2016 Volkl Kendo Ski Review // Ski Reviews
Between the Blizzard Bonafide, Nordica Enforcer, and the Volkl Kendo (just to name a few) it seems as though 2016, at least for many companies, is a year of change. It can often be a little scary from a skier’s perspective when our favorite skis go under the knife and come out a different animal, but despite our reservations, it’s usually for the best.
You may be worried that in changing the Kendo, Volkl has taken away from its high performance feel. What many of us loved about the Kendo was its ability to hold an edge through a very aggressive carving turn, yet was still versatile enough to ski the whole mountain. Does the 2016 version have the same ability? Is it better? Will it hold an edge as well? These were the questions we set out to answer.
First of all, let’s take a look at the differences. As far as core construction goes, there aren’t any significant differences. The ski still boasts a full wood core, vertical sidewalls, and a metal top sheet. In looking at the sidecut and rocker profile, however, we start to see some differences. The 2015 Kendo has dimensions of 126/89/110. The 2016 Kendo has sidecut dimensions of 127/90/110. Not a huge difference, but when combined with the other changes to the ski, we start to see a subtle difference in performance. The most visually noticeable difference to the 2016 Kendo is the addition of early taper in the tip of the ski. This moves the widest point of the ski back towards its waist. Doing so while also increasing tip and waist dimensions means we end up with a smaller turn radius on the 2016 version than previous years. At the 177cm length the 2015 Kendo had a 22.6m turn radius, while the 2016 has decreased to 20.8m.
What this means is a quicker turn overall, even if only slightly. It is, however, noticeable. We enjoyed the shorter, quicker turn radius of the 2016 Kendo and think that it changes on piste performance for the better. The shorter turn radius combined with early taper and tip rocker means not only are turns slightly shorter and quicker, but turn initiation is also much easier. Combine that with the addition of tail rocker and you’ve got a high performing ski that’s as forgiving as you can ask for.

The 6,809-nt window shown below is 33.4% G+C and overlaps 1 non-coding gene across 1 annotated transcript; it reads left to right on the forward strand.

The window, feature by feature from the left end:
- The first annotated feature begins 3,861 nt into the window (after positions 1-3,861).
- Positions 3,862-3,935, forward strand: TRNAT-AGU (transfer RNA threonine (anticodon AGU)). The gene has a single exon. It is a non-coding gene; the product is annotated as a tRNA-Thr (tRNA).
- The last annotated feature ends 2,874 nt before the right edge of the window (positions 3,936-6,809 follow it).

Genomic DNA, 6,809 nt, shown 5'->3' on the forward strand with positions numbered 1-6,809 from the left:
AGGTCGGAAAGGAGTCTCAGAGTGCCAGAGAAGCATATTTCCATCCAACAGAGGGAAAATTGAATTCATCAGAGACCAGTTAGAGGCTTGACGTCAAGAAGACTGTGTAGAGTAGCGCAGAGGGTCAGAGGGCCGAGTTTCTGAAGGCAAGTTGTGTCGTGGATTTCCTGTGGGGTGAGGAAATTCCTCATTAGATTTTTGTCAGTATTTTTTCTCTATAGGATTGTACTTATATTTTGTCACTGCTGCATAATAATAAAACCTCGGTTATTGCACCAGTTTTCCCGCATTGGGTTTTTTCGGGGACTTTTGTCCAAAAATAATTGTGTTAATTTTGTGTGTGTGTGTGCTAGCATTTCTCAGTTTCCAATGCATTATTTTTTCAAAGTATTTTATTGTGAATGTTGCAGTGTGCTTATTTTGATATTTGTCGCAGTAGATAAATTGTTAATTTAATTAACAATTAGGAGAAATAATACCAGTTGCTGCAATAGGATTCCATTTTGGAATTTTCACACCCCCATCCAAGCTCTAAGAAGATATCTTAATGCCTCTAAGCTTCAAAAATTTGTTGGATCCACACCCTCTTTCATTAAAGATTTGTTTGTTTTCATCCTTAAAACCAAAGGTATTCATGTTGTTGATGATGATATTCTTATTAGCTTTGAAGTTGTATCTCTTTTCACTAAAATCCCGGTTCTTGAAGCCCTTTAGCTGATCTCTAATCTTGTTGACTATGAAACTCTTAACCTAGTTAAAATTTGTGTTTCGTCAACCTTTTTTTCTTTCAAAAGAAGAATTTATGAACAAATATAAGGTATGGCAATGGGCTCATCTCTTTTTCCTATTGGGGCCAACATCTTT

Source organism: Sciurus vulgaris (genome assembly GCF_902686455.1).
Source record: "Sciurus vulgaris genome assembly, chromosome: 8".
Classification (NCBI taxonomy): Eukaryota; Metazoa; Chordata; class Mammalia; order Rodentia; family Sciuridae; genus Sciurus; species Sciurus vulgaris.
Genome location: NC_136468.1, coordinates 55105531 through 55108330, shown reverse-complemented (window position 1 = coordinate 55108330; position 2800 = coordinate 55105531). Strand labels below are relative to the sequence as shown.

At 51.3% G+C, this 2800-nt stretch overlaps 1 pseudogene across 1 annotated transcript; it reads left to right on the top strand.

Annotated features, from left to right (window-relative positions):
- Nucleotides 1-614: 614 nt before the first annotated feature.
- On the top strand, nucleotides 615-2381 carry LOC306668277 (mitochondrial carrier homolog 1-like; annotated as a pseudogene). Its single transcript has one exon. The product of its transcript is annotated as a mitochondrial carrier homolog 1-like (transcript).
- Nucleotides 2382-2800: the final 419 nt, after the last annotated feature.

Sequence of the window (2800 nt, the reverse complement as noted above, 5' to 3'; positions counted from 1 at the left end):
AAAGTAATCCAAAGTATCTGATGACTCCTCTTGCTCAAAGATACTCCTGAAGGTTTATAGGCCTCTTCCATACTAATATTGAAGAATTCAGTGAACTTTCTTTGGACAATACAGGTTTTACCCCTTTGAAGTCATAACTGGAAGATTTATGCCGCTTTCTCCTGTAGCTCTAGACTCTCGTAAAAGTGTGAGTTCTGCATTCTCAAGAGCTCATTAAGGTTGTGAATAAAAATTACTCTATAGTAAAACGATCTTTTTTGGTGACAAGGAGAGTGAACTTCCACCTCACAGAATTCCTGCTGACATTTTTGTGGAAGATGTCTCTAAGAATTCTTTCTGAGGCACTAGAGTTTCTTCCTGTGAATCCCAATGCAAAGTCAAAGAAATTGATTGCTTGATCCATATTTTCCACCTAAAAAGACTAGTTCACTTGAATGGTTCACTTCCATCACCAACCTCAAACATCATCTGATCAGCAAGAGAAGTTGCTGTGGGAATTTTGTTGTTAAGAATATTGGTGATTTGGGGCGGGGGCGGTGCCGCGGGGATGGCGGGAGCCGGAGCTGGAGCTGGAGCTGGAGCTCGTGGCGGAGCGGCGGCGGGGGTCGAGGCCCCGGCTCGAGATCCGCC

In past seasons the Kendo, even though it had a rockered tip profile, required a fair amount of forward turn initiation, which made it feel almost like a wide GS ski. With the new tip shape and addition of tail rocker, turn initiation can be made much more laterally than previous models. Skiers will find that simply rolling over their ankles and shifting weight laterally will initiate a beautiful carving turn. Not all of us, however, are worried about the ease of turn initiation. What about those of us worried the new Kendo won’t be as powerful?
Well, you can throw those concerns right out the window. Despite being “easier” to ski, the 2016 Kendo still absolutely rips. If you want to make a hard charging, carving turn, the ski will respond accordingly. Edge grip and the amount of power in the ski seem to be just as good as previous versions. If anything it’s a more rewarding ski as you don’t have to put quite as much effort into it to get the same result as the older model Kendo.
What about off piste you might ask? On paper the 2016 Kendo should have improved performance in soft and variable snow conditions, and it most certainly does. The ski has a much more playful feeling than previous years, inspiring confidence in bowls, moguls, and especially tight trees. If the old Kendo had a downside, it was the amount of effort you had to put into the ski to get it to make quick, pivoting turns. The addition of tail rocker and early taper on the makes it much easier to release the ski from its edge, giving it a much more nimble feel. In soft snow, where the old Kendo was fighting you, the new Kendo knows just want you want to do and is one step ahead of you.
We were pleasantly surprised how well it performed in every condition we pointed it towards; it’s definitely a ski that inspires confidence.
All skiers (intermediate to expert) will enjoy the new feel of the Kendo. For anyone who was worried that the ski wouldn’t be as powerful as previous versions, rest assured you can still ski the Kendo just as hard as you could before. For those who felt the older Kendo was a little too much ski, and perhaps somewhat overpowering at times, give it another try. You’ll be happy to find it’s easier to ski, while still retaining the benefits of a relatively stiff ski with metal in its construction. Most notably, perhaps, is the increased performance in soft snow. Its ability in moguls, tight trees, soft snow, and other variable conditions is vastly improved upon over previous models. Could it be a one ski quiver? For those of us on the east coast, the new 2016 Kendo can handle all put the deepest of powder days. If you’re a western skier, chances are you’ll want sometime wider if you’re after the one ski quiver, but the Kendo would make an excellent daily driver for those with specific powder boards.